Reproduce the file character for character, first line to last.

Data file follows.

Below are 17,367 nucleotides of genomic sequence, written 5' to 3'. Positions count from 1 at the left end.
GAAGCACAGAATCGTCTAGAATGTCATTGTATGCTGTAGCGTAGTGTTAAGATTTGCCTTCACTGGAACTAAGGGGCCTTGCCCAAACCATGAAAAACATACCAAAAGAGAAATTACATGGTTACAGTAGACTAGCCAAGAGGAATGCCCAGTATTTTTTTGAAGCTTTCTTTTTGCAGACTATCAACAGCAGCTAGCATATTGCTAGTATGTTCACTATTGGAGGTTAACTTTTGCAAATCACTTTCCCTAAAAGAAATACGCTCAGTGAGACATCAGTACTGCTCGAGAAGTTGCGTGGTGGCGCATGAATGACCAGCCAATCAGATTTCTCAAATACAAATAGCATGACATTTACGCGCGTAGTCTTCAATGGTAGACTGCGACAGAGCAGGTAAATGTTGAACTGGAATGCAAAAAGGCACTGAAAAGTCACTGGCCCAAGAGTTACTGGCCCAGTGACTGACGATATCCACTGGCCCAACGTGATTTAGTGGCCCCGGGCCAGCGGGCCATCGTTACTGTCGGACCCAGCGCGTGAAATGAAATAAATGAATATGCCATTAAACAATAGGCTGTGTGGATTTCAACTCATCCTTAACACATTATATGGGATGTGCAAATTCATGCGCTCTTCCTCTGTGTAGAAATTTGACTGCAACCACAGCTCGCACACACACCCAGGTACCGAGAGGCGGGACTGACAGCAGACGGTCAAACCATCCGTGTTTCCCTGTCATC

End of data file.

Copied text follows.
Below are 17,367 nucleotides of genomic sequence, written 5' to 3'. Positions count from 1 at the left end.
GAAGCACAGAATCGTCTAGAATGTCATTGTATGCTGTAGCGTAGTGTTAAGATTTGCCTTCACTGGAACTAAGGGGCCTTGCCCAAACCATGAAAAACATACCAAAAGAGAAATTACATGGTTACAGTAGACTAGCCAAGAGGAATGCCCAGTATTTTTTTGAAGCTTTCTTTTTGCAGACTATCAACAGCAGCTAGCATATTGCTAGTATGTTCACTATTGGAGGTTAACTTTTGCAAATCACTTTCCCTAAAAGAAATACGCTCAGTGAGACATCAGTACTGCTCGAGAAGTTGCGTGGTGGCGCATGAATGACCAGCCAATCAGATTTCTCAAATACAAATAGCATGACATTTACGCGCGTAGTCTTCAATGGTAGACTGCGACAGAGCAGGTAAATGTTGAACTGGAATGCAAAAAGGCACTGAAAAGTCACTGGCCCAAGAGTTACTGGCCCAGTGACTGACGATATCCACTGGCCCAACGTGATTTAGTGGCCCCGGGCCAGCGGGCCATCGTTACTGTCGGACCCAGCGCGTGAAATGAAATAAATGAATATGCCATTAAACAATAGGCTGTGTGGATTTCAACTCATCCTTAACACATTATATGGGATGTGCAAATTCATGCGCTCTTCCTCTGTGTAGAAATTTGACTGCAACCACAGCTCGCACACACACCCAGGTACCGAGAGGCGGGACTGACAGCAGACGGTCAAACCATCCGTGTTTCCCTGTCATC